Restructures of financially distressed firms often involve debt-equity exchanges. The concept is straightforward: the company issues equity to its lenders in exchange for their cancellation of some of the company’s debt. The company’s debt burden and interest payment expenses are reduced and its balance sheet is strengthened.

On the downside, the company’s equity holders are diluted, often substantially. The alternative to the restructure, of course, may be a chapter 7 bankruptcy in which the equity owners are wiped out. Lenders don’t usually want to take equity in their debtors, but depending on its security position, a lender may view a debt-equity exchange as a preferable alternative to liquidation or as a necessary component of a chapter 11 case. The exchange will provide the lender with upside on the equity it receives, assuming the company survives and ultimately prospers.

The details of a debt-equity exchange are complex. Multiple classes of debt and equity may be involved. The company and the debtors will need to agree on valuations of different classes of debt and equity, on how much debt and how much equity to exchange, and on the classes and amounts of equity to be exchanged. And as with any major corporate transaction, the tax consequences have to be considered.

If the amount of debt that is cancelled exceeds the fair value of the equity issued in exchange for the debt, the company will recognize cancellation of debt (COD) income in the amount of the excess. I.R.C. § 61(a)(12), § 108(e)(8). If the debtor is an LLC, the equity may consist of either a capital or a profits interest in the LLC.

The Code provides several exceptions to recognition of COD income, including an insolvency exception. If the company issuing the equity is insolvent or in a title 11 bankruptcy case immediately before discharge of its debt, it will not recognize COD income. I.R.C. § 108(a). The tax obligation is deferred and not completely eliminated, because what would otherwise be COD income is applied to reduce several of the company’s tax attributes, beginning with its net operating loss carryovers. I.R.C. § 108(b).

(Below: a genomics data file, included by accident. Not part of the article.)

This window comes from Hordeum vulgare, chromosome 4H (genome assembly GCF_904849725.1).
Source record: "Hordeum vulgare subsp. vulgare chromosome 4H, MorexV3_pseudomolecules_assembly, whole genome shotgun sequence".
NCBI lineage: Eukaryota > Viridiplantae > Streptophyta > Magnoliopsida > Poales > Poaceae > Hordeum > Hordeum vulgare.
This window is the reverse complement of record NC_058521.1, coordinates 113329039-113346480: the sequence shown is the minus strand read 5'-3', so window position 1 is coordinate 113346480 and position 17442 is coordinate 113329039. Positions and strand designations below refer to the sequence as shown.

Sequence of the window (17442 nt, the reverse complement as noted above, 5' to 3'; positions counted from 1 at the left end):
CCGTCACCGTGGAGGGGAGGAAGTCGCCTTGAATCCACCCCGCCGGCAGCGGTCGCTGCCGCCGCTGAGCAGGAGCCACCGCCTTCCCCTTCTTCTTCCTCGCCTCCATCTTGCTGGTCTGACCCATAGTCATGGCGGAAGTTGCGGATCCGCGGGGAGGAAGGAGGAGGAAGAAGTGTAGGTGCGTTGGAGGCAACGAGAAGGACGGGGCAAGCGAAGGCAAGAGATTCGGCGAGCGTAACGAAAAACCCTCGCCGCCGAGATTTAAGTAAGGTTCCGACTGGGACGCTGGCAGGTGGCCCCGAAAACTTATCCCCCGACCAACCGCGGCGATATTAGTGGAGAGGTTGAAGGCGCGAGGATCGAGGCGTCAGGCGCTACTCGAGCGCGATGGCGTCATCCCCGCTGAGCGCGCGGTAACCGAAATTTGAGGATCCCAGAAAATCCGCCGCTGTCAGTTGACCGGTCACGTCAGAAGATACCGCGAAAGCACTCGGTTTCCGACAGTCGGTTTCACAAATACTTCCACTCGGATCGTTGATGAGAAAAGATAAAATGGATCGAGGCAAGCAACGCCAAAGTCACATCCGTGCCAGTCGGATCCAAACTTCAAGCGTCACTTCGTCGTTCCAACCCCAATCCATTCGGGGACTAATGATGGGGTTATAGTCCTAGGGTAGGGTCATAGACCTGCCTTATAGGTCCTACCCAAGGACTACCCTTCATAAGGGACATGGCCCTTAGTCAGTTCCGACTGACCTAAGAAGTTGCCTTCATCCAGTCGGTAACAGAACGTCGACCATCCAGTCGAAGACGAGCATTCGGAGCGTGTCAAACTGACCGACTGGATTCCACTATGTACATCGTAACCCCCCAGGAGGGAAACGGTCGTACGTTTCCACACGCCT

The tax rules on debt-equity exchanges apply to corporations and to LLCs in the same way, with one significant exception. LLCs are taxed as partnerships and LLC income is passed through to the members. COD income of an insolvent LLC will therefore be allocated to the members, but they cannot use the § 108 insolvency exception based solely on the LLC’s insolvency. The members have the income, but the LLC has the insolvency. Not unless the member itself is insolvent can it claim the insolvency exception.

In many cases the member will not be insolvent, in which case the LLC’s COD income will be included in the member’s income unless any of several other exceptions apply to that member. And if the LLC is insolvent, there won’t be any cash distributions to the members to cover their tax bill from the COD income.

LLC members caught in this situation may be able to defer COD income from a debt-equity exchange, if the exchange occurs before the end of this year. The American Recovery and Reinvestment Act of 2009 added a new Code § 108(i), which allows taxpayers incurring COD income as a result of debt-equity exchanges occurring during 2009 or 2010 to elect to defer that income.

The deferred income will be included in the taxpayer’s income ratably over five years, starting in 2014 and ending in 2018. The deferral election is made by attaching a statement to the taxpayer’s return for the taxable year in which the debt-equity exchange takes place. The deferral is accelerated into any year in which the taxpayer’s death, sale of the LLC interest, or cessation of doing business occurs.

The deferral will be attractive for most LLC members receiving COD income. Whether it’s the right choice will depend on the taxpayer’s individual situation, and on what happens to income tax rates during 2014 through 2018.

But the clock is running down on this deferral opportunity. If an LLC restructures with a debt-equity exchange that closes after December 31, 2010, its members will no longer be able to elect the deferral. As the end of 2010 approaches, LLCs contemplating debt-equity exchanges should consider timing the transaction to ensure closing before the year end, in order to preserve the members’ ability to elect the deferral.